Tuesday, August 02, 2005

Patenting pigs, also selection

Monsanto patents pigs:
In one application (WO 2005/015989 to be precise) Monsanto is describing very general methods of crossbreeding and selection, using artificial insemination and other breeding methods which are already in use. The main "invention" is nothing more than a particular combination of these elements designed to speed up the breeding cycle for selected traits, in order to make the animals more commercially profitable.
Odd. Very odd. I know that patents are written overly broadly so that a company can protect as much as possible. That's fine, and it may be that this will all be tossed out in court.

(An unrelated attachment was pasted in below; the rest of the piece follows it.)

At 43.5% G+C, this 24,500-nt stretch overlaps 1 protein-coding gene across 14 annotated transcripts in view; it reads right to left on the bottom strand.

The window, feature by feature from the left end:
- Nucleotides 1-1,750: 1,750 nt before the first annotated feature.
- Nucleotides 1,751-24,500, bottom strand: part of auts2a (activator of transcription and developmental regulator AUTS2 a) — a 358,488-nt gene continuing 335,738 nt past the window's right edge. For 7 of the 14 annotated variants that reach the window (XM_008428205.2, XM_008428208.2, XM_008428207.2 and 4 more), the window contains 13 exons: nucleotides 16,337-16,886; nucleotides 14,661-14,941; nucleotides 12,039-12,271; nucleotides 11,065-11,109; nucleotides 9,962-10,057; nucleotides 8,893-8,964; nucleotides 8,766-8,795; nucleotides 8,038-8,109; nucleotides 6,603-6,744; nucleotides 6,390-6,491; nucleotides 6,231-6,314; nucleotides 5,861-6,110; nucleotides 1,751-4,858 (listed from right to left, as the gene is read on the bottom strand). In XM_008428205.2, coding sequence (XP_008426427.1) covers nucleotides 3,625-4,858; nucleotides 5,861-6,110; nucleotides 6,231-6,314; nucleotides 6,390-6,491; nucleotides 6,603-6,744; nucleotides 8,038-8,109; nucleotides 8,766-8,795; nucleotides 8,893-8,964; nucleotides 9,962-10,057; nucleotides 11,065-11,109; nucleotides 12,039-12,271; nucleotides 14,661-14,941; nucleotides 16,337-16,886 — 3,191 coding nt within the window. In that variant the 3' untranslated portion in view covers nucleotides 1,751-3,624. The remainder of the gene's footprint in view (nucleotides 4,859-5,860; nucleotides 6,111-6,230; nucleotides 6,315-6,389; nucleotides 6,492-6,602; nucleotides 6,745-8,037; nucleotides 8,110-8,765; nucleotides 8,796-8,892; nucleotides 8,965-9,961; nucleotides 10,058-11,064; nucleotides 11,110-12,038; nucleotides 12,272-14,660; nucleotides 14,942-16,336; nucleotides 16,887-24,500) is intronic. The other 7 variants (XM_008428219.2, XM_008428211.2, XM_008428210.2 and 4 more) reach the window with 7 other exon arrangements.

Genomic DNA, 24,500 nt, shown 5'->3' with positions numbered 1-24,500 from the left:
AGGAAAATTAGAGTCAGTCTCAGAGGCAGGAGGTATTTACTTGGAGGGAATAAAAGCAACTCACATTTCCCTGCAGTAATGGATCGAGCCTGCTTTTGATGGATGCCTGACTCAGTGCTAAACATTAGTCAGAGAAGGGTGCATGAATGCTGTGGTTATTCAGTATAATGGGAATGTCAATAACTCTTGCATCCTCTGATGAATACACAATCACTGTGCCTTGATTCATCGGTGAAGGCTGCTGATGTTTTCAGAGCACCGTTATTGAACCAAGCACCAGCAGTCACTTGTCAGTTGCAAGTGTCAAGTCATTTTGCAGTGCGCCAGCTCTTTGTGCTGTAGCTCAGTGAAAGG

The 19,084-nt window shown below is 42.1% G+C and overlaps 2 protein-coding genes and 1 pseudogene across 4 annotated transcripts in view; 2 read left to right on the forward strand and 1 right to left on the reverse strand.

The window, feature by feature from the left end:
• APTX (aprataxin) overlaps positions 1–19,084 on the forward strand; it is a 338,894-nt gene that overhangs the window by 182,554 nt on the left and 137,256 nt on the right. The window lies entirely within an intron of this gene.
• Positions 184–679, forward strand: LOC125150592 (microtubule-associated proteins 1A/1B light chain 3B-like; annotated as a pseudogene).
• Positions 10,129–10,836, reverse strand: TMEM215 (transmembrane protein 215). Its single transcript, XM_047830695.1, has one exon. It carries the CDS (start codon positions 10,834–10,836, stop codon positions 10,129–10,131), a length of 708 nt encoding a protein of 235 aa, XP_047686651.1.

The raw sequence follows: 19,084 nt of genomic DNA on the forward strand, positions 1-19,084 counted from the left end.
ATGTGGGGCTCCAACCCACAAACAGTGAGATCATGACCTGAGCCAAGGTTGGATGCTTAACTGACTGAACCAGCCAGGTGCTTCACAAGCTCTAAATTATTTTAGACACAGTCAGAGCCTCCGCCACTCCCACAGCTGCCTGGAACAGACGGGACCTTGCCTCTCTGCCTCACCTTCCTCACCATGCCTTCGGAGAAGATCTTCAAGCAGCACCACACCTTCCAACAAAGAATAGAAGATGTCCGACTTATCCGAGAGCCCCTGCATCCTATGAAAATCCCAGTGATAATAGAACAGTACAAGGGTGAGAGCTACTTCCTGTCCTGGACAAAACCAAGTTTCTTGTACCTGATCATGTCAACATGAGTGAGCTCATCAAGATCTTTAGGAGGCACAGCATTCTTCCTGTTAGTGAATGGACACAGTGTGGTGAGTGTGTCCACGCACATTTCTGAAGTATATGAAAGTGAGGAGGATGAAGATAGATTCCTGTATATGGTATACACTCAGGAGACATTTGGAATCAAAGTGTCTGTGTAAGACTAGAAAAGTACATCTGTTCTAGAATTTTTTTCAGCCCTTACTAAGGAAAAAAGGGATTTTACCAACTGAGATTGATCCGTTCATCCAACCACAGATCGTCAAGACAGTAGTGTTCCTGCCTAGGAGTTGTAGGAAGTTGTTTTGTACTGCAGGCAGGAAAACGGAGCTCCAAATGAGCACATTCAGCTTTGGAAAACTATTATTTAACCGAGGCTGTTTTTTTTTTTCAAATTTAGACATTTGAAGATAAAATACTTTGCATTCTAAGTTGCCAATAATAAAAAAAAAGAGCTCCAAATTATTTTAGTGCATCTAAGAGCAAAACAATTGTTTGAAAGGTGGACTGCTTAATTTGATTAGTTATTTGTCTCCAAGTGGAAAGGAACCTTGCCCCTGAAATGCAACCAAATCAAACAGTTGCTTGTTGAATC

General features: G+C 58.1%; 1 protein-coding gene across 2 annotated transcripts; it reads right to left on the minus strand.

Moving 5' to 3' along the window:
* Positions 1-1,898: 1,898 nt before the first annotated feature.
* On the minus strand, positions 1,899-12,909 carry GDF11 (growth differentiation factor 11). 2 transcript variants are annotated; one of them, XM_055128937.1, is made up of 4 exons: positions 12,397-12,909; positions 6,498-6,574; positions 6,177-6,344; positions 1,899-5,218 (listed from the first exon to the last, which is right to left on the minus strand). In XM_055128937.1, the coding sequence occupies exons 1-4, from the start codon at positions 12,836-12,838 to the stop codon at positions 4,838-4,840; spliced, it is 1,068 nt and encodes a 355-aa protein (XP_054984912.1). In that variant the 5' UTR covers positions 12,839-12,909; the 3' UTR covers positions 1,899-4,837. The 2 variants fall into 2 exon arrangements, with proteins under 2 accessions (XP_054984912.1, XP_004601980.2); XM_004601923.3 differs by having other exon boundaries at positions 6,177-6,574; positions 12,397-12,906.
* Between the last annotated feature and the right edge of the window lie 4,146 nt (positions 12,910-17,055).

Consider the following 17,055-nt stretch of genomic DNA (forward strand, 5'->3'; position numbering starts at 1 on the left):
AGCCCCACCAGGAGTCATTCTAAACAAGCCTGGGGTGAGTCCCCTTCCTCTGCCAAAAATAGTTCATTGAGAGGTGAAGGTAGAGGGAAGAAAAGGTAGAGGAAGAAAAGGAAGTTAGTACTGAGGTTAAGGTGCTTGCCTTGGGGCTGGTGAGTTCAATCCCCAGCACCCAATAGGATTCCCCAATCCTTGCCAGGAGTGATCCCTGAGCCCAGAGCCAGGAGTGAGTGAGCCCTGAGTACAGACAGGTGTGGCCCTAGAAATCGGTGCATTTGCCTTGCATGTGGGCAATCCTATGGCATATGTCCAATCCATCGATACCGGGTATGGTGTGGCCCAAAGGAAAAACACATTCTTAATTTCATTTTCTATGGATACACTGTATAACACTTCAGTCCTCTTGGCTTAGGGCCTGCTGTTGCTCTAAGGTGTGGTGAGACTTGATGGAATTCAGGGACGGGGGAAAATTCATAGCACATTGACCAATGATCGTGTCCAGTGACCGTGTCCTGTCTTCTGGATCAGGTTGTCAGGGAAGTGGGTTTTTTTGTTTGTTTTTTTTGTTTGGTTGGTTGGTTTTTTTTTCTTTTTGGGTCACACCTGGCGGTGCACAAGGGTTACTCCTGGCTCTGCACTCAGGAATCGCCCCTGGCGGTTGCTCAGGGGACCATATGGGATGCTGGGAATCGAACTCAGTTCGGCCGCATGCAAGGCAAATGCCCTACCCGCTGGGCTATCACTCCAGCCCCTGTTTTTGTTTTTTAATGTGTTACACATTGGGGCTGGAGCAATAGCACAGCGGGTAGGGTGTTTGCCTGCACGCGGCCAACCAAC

The question is, why did this get through in the first place? Did no patent examiner see that this was foolishly broad?

Again, they patented a herd of pigs and the sequence of breeding steps necessary to produce them. This isn't a technological invention, it's a hybridized pig. Is this what we're patenting? Techniques that have been in use by humans for millenia, and that have naturally occurred for billions of years? Pigs who could be said to be the actual "inventors," as the ones actually giving birth?